MIDRASH TEXT / Genesis Rabbah 65, 1 / When Esau was forty years old, he took to wife.… Thus it is written, “… wild boars gnaw at it …” (
Psalm 80:14). Rabbi Pinḥas in the name of Rabbi Simon: “Of all the prophets, only two spoke of it [Roman rule] publicly: Moses and Asaph. Moses said, ‘… also the swine—for although it has true hoofs, it does not bring up the cud—is unclean for you’ (Deuteronomy 14:8). Asaph said, ‘… wild boars gnaw at it …’ (Psalm 80:14). Why is it [Rome] compared to a swine? Just as the swine lies down and stretches out its hoofs, as if to say ‘I am kosher,’ so too this evil government robs and commits violence, yet makes it appear as if it sets up the platform [of a court]. In the same way, Esau for forty years preyed on the men’s wives and afflicted them; when he reached the age of forty, he compared himself to his father by saying, ‘Just as my father married at the age of forty, so too I will marry a wife at the age of forty.’ Thus it is written, ‘When Esau was forty years old, he took to wife.…’ ”

     CONTEXT / The Jews in Israel under Roman rule were at times subject to persecution and oppression. On two occasions the Jews attempted an armed uprising, both of which (in 70 C.E. and 132 C.E.) ended disastrously. Our Midrash addresses the fact that despite its cruelty, Rome was the envy of the world for its wealth, power, and culture.

     When Esau was forty years old, he took to wife.… It is interesting to note that the name Rome does not actually appear in this Midrash; it was no doubt too dangerous to make explicitly critical statements against the Roman occupation. Instead, oblique words (“it”) or general phrases (“the evil government”) are used. We even see the use of the figure of Esau as a coded reference for Rome. Esau was chosen because of his warlike nature and his enmity for Jacob, a symbol of the Jewish people.

     Rabbi Pinḥas in the name of Rabbi Simon: “Of all the prophets, only two spoke of it publicly: Moses and Asaph.” We are told that only two of the prophets had the courage to be critical in public of Roman rule—and even then in a very guarded way. (The anachronistic problem of how Moses could speak of Rome when he lived more than a thousand years before its empire is not an issue to the Rabbis. They believed that Moses was a prophet who knew the future.) Why is it compared to a swine? Moses and Asaph, according to the Rabbis, were actually talking about the Romans when they spoke about swine or boars (i.e., the pig). Moses discussed the Jewish dietary laws in the Book of Deuteronomy and set forth the commandment that kosher animals had to have two “signs”: They had to chew their cud, and they had to have split hoofs.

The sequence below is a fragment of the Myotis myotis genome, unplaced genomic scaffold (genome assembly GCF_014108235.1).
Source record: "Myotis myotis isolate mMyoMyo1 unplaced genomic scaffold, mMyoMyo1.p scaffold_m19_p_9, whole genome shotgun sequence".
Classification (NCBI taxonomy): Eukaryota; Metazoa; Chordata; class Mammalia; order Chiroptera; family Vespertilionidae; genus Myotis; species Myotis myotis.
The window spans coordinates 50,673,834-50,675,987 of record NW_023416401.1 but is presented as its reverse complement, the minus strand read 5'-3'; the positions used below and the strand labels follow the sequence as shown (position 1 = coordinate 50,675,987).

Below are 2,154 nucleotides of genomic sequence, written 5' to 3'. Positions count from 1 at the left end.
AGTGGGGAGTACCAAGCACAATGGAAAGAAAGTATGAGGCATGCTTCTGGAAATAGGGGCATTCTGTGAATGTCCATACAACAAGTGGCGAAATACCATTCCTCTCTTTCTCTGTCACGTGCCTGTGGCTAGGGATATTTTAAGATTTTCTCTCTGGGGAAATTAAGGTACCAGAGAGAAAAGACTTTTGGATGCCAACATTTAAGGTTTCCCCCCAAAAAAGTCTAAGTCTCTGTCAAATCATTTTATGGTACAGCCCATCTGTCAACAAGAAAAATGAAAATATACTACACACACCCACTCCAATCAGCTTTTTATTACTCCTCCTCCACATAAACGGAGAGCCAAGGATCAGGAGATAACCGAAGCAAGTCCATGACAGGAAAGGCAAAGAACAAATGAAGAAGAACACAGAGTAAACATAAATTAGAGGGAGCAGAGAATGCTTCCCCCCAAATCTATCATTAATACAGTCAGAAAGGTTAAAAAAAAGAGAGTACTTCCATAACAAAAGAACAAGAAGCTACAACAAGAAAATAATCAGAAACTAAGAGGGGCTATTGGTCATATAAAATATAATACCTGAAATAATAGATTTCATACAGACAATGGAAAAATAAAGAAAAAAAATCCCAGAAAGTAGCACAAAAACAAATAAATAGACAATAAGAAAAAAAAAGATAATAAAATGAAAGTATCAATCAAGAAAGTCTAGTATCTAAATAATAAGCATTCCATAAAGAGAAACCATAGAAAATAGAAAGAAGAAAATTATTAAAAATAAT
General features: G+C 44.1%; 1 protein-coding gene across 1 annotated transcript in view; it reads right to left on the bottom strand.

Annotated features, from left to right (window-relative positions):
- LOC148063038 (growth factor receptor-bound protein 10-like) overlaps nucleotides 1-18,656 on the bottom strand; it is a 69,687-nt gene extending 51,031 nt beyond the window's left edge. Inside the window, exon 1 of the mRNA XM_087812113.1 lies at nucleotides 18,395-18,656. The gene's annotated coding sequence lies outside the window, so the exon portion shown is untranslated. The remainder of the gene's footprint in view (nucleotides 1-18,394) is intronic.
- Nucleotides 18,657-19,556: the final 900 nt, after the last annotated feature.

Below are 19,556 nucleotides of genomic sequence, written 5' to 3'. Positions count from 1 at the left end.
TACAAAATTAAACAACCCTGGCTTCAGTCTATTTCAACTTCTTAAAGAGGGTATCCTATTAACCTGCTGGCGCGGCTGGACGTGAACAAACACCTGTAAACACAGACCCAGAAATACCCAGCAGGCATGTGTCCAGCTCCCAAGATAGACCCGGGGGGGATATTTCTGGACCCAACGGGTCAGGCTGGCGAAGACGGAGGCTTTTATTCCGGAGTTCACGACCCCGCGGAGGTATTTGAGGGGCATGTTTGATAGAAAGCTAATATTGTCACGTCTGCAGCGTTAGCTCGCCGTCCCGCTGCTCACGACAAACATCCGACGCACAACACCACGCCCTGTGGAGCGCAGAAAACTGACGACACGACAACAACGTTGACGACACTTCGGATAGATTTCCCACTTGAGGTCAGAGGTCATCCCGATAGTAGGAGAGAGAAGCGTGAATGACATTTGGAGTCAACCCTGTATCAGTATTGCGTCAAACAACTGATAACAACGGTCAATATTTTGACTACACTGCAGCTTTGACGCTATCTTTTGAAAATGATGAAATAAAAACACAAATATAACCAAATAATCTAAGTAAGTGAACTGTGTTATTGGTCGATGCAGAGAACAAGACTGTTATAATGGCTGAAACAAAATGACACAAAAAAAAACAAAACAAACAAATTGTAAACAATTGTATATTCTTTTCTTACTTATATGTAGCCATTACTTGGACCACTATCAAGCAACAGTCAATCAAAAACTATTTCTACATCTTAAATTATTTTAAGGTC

Deuteronomy 14:8 mentions that while the pig has split hoofs, it does not chew its cud and is therefore not kosher.

     Asaph was a Levite who lived during the time of David and was from one of the families of singers in the Temple. Asaph is traditionally credited with composing
Psalm 50 and Psalms 73–83. In Psalm 80, the people of Israel are likened to a vine, and their enemies to a wild boar eating the vine. According to Rabbinic interpretation, the boar represented Rome.

     The two verses chosen—“… also the swine—for although it has true hoofs …” (
Deuteronomy 14:8) and “… wild boars gnaw at it …” (Psalm 80:14)—represent the two sides of the Romans. In the latter verse, there is the wild creature trying to destroy and swallow the vine. In the former, there is the calm, domesticated animal extending its “kosher” (i.e., split) hoofs. The not-so-subtle point of the Midrash is: Don’t believe everything you see. The pig shows off its kosher feet; the Romans pretend that they are a cultured and moral nation. What we don’t see is that the swine does not chew its cud; accordingly, it is not “kosher.” Roman corruption and cruelty give lie to the pretense of justice.

     In the same way, Esau.… Rome’s hypocrisy mirrors Esau’s. According to the Rabbis, Esau lived a life of debauchery. Yet, for appearance’s sake, he married at the same age as his father Isaac did (
Genesis 25:20). Some people were fooled by his show of piety; those who knew him recognized his true nature. The same was true of Rome. The Jewish people were not fooled by Rome’s pretense at civilized demeanor.

Searching for Meaning in Midrash: Lessons for Everyday Living

Take Heart
     July 10

     Yet he saved them for his name’s sake.
---
Psalm 106:8.

     What is imported in this “Yet,” in God’s saving notwithstanding? (Ralph Erskine, “God’s Great Name, the Ground and Reason of Saving Great Sinners,” preached at Carnock, July 18, 1730, before the administration of the sacrament of the Lord’s Supper, downloaded from Fire and Ice, Puritan and Reformed Writings, at www.puritanRS Thomas.com, accessed Aug. 21, 2001.) The text is speaking of impediments on the sinner’s part. God saved Israel here, notwithstanding dreadful sins. God can save you with an everlasting salvation, notwithstanding the most grievous provocations that you have been guilty of and the greatest impediments that you have laid in the way.